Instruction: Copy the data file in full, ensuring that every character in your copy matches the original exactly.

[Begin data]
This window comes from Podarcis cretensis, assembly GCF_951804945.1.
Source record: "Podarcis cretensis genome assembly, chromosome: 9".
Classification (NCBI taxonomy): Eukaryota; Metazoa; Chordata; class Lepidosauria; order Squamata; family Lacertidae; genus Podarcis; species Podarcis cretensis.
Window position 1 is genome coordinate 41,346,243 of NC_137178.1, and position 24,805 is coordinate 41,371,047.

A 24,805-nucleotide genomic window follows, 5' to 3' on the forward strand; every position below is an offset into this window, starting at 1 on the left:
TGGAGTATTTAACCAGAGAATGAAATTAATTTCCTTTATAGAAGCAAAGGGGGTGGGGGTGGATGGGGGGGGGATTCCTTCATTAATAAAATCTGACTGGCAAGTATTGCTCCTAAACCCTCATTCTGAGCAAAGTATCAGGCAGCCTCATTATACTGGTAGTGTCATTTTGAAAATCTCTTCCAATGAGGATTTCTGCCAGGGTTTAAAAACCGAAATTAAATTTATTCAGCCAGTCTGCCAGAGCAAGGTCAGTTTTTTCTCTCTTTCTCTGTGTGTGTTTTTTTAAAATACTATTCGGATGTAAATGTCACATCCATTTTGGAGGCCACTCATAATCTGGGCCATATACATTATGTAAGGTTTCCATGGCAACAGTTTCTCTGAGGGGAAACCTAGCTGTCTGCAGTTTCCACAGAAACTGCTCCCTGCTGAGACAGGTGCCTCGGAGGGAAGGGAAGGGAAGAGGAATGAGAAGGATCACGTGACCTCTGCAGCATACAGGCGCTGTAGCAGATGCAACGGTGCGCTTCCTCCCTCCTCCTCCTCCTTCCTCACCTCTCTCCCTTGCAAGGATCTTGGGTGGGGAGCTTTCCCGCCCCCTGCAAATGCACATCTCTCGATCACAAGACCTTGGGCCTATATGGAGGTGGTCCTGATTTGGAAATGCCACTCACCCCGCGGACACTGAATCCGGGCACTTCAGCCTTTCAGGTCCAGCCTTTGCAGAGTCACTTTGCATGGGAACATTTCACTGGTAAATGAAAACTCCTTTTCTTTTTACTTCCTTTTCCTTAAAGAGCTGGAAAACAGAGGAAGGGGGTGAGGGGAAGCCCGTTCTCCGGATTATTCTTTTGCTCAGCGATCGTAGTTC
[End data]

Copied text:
This window comes from Podarcis cretensis, assembly GCF_951804945.1.
Source record: "Podarcis cretensis genome assembly, chromosome: 9".
Classification (NCBI taxonomy): Eukaryota; Metazoa; Chordata; class Lepidosauria; order Squamata; family Lacertidae; genus Podarcis; species Podarcis cretensis.
Window position 1 is genome coordinate 41,346,243 of NC_137178.1, and position 24,805 is coordinate 41,371,047.

A 24,805-nucleotide genomic window follows, 5' to 3' on the forward strand; every position below is an offset into this window, starting at 1 on the left:
TGGAGTATTTAACCAGAGAATGAAATTAATTTCCTTTATAGAAGCAAAGGGGGTGGGGGTGGATGGGGGGGGGATTCCTTCATTAATAAAATCTGACTGGCAAGTATTGCTCCTAAACCCTCATTCTGAGCAAAGTATCAGGCAGCCTCATTATACTGGTAGTGTCATTTTGAAAATCTCTTCCAATGAGGATTTCTGCCAGGGTTTAAAAACCGAAATTAAATTTATTCAGCCAGTCTGCCAGAGCAAGGTCAGTTTTTTCTCTCTTTCTCTGTGTGTGTTTTTTTAAAATACTATTCGGATGTAAATGTCACATCCATTTTGGAGGCCACTCATAATCTGGGCCATATACATTATGTAAGGTTTCCATGGCAACAGTTTCTCTGAGGGGAAACCTAGCTGTCTGCAGTTTCCACAGAAACTGCTCCCTGCTGAGACAGGTGCCTCGGAGGGAAGGGAAGGGAAGAGGAATGAGAAGGATCACGTGACCTCTGCAGCATACAGGCGCTGTAGCAGATGCAACGGTGCGCTTCCTCCCTCCTCCTCCTCCTTCCTCACCTCTCTCCCTTGCAAGGATCTTGGGTGGGGAGCTTTCCCGCCCCCTGCAAATGCACATCTCTCGATCACAAGACCTTGGGCCTATATGGAGGTGGTCCTGATTTGGAAATGCCACTCACCCCGCGGACACTGAATCCGGGCACTTCAGCCTTTCAGGTCCAGCCTTTGCAGAGTCACTTTGCATGGGAACATTTCACTGGTAAATGAAAACTCCTTTTCTTTTTACTTCCTTTTCCTTAAAGAGCTGGAAAACAGAGGAAGGGGGTGAGGGGAAGCCCGTTCTCCGGATTATTCTTTTGCTCAGCGATCGTAGTTC